UK - The Queen today confirmed that the new coalition government in the UK would set a timetable for reviewing the State Pension Age.
Speaking at Westminster in the House of Lords, the Queen told the assembled politicians that her government's legislative programme would "be based upon the principles of freedom, fairness and responsibility". She said "The first priority is to reduce the deficit and restore economic growth."
However, she added the tax and benefits system of the UK would be made "fairer and simpler", and in addition to changes to National Insurance and sanctions for those that refuse jobs, she noted, "the timetable for increasing the State Pension Age will be reviewed".
It is also expected that the new Pensions Bill mentioned in the Queen's Speech will allow for the phasing out of the existing default retirement age of 65 and the reinstatement of the earnings link to the Basic State Pension from as early as next year. (See earlier IPE article: DWP to face a £535m spending cut ahead of new Pensions Bill)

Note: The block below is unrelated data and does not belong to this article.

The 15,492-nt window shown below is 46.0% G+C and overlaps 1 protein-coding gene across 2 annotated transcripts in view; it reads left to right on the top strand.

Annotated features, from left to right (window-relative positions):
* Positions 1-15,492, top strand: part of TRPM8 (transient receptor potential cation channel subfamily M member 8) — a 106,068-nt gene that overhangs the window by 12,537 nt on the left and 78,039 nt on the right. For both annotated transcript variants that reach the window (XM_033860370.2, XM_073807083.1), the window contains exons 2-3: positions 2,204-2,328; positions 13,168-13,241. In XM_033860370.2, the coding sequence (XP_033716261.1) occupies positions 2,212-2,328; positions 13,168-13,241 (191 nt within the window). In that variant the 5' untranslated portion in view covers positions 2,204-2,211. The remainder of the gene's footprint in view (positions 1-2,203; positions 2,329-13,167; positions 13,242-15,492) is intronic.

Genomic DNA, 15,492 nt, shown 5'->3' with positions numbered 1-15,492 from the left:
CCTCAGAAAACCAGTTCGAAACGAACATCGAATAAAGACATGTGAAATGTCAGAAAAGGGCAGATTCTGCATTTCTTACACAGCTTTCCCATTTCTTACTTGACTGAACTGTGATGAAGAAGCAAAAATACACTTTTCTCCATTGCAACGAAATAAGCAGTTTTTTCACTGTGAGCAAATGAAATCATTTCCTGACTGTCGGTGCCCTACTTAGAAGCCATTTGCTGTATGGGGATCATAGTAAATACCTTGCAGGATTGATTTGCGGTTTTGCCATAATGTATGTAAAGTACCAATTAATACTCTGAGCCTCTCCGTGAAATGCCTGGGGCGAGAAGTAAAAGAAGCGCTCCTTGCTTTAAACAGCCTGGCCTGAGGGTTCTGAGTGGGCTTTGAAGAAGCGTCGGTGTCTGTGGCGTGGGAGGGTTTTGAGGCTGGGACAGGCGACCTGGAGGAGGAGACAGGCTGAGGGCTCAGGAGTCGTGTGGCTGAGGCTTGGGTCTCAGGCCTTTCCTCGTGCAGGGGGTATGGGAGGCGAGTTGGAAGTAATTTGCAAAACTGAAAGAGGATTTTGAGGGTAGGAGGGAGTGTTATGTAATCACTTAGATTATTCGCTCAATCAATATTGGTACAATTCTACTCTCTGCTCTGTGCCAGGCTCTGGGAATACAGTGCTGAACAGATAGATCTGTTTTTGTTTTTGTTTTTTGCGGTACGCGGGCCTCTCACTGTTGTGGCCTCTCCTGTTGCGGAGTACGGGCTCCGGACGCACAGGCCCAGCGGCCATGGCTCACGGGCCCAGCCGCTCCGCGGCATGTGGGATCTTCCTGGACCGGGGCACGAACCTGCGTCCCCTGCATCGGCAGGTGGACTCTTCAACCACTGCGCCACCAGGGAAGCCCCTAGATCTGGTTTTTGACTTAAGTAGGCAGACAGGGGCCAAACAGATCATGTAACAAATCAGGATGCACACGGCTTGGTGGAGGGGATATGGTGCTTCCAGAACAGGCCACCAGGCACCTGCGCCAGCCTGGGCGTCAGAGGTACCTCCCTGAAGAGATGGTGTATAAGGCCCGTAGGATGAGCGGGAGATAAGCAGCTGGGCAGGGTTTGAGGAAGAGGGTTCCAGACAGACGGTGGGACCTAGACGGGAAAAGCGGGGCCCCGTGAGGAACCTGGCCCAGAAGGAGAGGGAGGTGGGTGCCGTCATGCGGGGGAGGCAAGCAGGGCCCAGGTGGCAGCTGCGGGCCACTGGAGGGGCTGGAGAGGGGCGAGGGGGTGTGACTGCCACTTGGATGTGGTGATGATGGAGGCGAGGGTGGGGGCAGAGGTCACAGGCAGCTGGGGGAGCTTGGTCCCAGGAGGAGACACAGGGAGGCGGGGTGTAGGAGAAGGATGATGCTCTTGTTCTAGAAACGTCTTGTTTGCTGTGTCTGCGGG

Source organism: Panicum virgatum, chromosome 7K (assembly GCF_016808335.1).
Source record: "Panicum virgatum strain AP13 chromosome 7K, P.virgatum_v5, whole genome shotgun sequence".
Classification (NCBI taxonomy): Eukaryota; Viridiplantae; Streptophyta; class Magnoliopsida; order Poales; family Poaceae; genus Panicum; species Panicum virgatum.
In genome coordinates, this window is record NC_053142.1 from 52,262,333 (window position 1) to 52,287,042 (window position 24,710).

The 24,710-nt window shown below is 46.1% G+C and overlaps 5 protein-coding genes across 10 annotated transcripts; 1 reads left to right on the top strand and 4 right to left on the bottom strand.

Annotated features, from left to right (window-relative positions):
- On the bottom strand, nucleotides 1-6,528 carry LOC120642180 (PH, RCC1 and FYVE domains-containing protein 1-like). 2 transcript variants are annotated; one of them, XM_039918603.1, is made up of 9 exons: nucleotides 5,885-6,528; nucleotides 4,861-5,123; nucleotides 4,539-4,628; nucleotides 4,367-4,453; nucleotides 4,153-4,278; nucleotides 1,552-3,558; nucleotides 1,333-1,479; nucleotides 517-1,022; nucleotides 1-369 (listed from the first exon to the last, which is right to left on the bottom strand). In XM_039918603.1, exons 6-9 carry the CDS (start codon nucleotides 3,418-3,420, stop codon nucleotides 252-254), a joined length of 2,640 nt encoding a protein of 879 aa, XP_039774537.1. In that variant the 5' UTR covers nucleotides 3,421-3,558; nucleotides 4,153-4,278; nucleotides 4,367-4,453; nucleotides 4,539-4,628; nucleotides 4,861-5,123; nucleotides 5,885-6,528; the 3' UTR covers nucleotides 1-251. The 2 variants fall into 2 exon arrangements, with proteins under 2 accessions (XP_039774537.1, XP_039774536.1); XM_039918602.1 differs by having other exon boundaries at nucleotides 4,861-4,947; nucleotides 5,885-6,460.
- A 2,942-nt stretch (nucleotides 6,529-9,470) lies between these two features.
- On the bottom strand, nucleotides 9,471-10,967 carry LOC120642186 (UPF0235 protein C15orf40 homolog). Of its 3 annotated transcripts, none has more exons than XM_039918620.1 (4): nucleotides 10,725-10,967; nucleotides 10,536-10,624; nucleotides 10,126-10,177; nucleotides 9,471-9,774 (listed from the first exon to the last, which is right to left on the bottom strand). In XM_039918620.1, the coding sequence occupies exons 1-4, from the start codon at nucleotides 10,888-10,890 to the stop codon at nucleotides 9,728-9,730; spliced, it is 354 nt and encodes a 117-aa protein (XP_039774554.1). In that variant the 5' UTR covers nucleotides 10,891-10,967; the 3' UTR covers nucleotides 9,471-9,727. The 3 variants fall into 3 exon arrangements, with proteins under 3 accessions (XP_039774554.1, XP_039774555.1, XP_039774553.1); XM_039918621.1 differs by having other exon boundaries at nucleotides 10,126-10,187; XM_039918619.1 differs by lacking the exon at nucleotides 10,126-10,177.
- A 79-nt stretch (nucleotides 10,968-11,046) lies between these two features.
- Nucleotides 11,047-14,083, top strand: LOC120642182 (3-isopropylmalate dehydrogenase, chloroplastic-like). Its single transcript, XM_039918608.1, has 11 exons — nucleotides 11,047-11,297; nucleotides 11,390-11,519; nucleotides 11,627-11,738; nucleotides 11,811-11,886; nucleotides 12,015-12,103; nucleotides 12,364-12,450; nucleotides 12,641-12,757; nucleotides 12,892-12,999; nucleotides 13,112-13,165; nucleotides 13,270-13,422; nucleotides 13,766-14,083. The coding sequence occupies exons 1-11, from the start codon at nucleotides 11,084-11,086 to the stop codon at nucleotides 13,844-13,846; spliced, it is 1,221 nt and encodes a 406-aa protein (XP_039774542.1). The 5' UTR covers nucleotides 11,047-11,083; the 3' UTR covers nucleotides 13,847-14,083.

Towers Watson commented that the inclusion of a Pensions Bill in the Queen's Speech could be the first step towards a much faster rise in the State Pension Age. In the coalition agreement, the government had stated that, subject to the outcome of a review, it would revise the current timetable for increasing the State Pension Age but that it would not start to rise above 65 until at least 2016 for men and 2020 for women. Previously, the timetable from the Labour government had the State Pension Age rising gradually for both sexes from 65 to 66 between 2024, and 2026 to 68 by 2046. (See earlier IPE article: UK Conservatives plan to speed up pension age increase)
John Ball, head of defined benefit consulting at Towers Watson, said: "The new government has only limited its freedom of manoeuvre for people in their fifties and sixties. While attention has focused on how soon the State Pension Age will rise to 66, the bigger question is what happens afterwards. Rather than rising to 68 by 2046, we could see it going up further and faster. In Ireland, it is set to reach 68 by 2028."
Ball noted that official projections of life expectancy have been revised dramatically since the current timetable was drawn up. He said: "The logic used to justify a State Pension Age of 68 by 2046 could now justify a State Pension Age of 70 by then - and that's before you factor in any need to make state pensions cheaper because of what has happened to the public finances."